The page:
Despite increasing pressure from groups across the country to characterize police officers as unprofessional or prejudiced, an organization in Newnan is working just as hard to maintain law enforcement morale.
One of the biggest boosters of law enforcement and firefighters is Norma Haynes with the Newnan-Coweta Public Safety Foundation. Haynes is well known for her community activities and especially her love of local public safety personnel.
During the 1980s, Haynes served as the first female bailiff in Coweta superior and state courts. In that work, she saw the need of recognizing the work of public safety personnel. She also saw the need to help these folks in times of medical and financial crisis.
The Newnan-Coweta Public Safety Foundation was formed over 15 years ago in an effort to bring awareness to the community regarding the hard work that first responders do in Coweta County.
Haynes also founded the annual public safety dinner, which now feeds about 250 local public safety workers.
Residents might have noticed blue ribbons popping up across the county. Businesses and homes are now displaying the “Loyal Blue” ribbons to show their support at the foundation’s encouragement.
The blue ribbons are used during Public Safety Week each year to pay tribute to emergency workers, but they are coming out of storage to thank law officers following the recent police shootings in Dallas and Baton Rouge.
“It was our hope that when police would drive by, they could see people supporting them,” Haynes said.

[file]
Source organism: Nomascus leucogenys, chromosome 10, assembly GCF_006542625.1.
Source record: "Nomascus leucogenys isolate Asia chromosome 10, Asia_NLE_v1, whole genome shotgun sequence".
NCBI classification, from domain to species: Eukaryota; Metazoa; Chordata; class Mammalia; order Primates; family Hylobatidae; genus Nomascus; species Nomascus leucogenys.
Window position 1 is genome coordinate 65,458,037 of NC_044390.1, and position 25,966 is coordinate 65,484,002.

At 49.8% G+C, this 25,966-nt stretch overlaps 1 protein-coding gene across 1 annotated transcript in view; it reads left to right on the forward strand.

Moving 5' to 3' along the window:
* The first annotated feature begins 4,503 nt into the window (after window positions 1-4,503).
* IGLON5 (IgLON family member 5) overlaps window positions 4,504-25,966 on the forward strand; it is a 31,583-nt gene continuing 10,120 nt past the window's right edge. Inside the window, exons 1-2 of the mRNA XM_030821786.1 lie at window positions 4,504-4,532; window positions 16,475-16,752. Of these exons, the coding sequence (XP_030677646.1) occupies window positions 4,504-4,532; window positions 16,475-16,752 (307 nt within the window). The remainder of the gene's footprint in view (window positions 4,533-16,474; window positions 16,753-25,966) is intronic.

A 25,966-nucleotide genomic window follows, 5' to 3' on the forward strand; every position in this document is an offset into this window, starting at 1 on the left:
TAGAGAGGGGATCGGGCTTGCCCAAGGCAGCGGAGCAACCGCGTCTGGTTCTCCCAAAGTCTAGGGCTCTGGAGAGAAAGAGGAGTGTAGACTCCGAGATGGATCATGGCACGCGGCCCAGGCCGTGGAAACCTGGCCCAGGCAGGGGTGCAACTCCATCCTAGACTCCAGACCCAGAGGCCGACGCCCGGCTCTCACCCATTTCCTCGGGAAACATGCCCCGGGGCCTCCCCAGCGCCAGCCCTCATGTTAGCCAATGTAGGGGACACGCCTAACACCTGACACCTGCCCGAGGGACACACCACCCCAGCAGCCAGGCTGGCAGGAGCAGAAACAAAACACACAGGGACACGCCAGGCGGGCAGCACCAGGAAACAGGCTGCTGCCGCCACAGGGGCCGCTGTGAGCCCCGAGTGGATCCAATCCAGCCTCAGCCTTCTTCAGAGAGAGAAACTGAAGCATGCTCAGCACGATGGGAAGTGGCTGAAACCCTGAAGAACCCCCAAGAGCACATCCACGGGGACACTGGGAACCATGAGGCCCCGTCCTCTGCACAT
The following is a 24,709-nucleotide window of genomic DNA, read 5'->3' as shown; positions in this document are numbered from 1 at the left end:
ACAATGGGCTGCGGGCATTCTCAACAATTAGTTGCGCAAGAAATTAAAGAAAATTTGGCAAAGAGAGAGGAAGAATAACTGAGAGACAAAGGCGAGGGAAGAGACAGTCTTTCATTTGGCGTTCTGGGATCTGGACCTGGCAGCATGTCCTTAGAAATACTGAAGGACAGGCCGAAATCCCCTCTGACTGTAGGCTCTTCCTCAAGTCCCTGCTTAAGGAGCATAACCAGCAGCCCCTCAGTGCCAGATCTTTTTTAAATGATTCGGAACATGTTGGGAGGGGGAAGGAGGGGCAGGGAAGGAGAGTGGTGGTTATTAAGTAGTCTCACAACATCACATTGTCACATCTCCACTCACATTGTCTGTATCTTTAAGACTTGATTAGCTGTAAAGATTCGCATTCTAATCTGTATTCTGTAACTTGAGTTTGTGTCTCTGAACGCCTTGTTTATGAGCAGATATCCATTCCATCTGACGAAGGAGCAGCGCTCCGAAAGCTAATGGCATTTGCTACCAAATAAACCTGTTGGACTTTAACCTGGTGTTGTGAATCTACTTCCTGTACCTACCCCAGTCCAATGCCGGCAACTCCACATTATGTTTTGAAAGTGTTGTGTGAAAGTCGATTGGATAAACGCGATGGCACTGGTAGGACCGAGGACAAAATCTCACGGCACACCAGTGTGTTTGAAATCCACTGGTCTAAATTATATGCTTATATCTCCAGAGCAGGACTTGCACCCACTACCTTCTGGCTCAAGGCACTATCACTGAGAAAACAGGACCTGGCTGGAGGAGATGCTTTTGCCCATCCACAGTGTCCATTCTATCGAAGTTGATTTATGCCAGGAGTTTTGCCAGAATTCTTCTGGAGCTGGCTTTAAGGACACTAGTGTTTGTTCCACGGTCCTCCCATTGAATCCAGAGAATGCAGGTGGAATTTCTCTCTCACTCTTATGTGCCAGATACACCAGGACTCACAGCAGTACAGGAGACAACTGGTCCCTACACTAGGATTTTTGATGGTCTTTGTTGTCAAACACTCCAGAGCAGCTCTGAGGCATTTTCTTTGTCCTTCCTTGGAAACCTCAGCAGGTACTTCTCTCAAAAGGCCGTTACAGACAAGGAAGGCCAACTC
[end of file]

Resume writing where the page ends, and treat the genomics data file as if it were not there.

The ribbons are designed to show both officers and potential recruits community backing and to counteract the comments and news stories coming from other parts of the country that accuse law enforcement agencies of discrimination and abuse.
Recruiting new officers is a challenge these days. Newnan Police Chief D.L. “Buster” Meadows said recently that it now takes 300-400 applicants to result in one or two good hires, and hiring them is just the first step.
“We’ve had people go through our entire process, and their spouse will put the squelch on it onces it occurs to them they’ll be going out on patrol,” he said.
Sheriff Mike Yeager said that it’s also getting harder and harder to get viable candidates for positions like deputy sheriff.
“Our application base has been down for the last year or more,” he said. “There’s been so much negativity in the media about public safety over the last several years, so I think that has a bigger effect on recruiting than people think.”
While their application stack might not be optimal, Yeager said that it won’t affect their hiring procedures.
“We’re not going to water down our standards,” he said. “We get applicants who are certified and have worked with other agencies, but we have some issues with their background checks, so we don’t pursue them.”
As public-safety agencies are trying to work more with less, the foundation also helps raise money to purchase necessary items for both police and fire departments that isn’t in their budgets.
The foundation was able to purchase four, fully equipped bicycles for both the police and fire departments that are now in service.
The bikes are also designed to respond to situations that might not be well suited for patrol cars, such as parades, events like Taste of Newnan, and the 4th of July fireworks at Drake Stadium.
Last year, the foundation donated $5,780 to the police department to help fund the cost of equipping patrol cars with two Automated External Defibrillators.
Since police officers are often the first emergency personnel to arrive on scene, having the ability to assist a patient in cardiac arrest will allow officers to start the life-support process before paramedics arrive.
“Because something like this isn’t in the budget, it's with deep love and grateful hearts that our foundation can be of help in providing these,” Haynes said. "I wanted our citizens to know just what good things have come from their kind and generous donations."
Clay Neely: firstname.lastname@example.org, @clayneely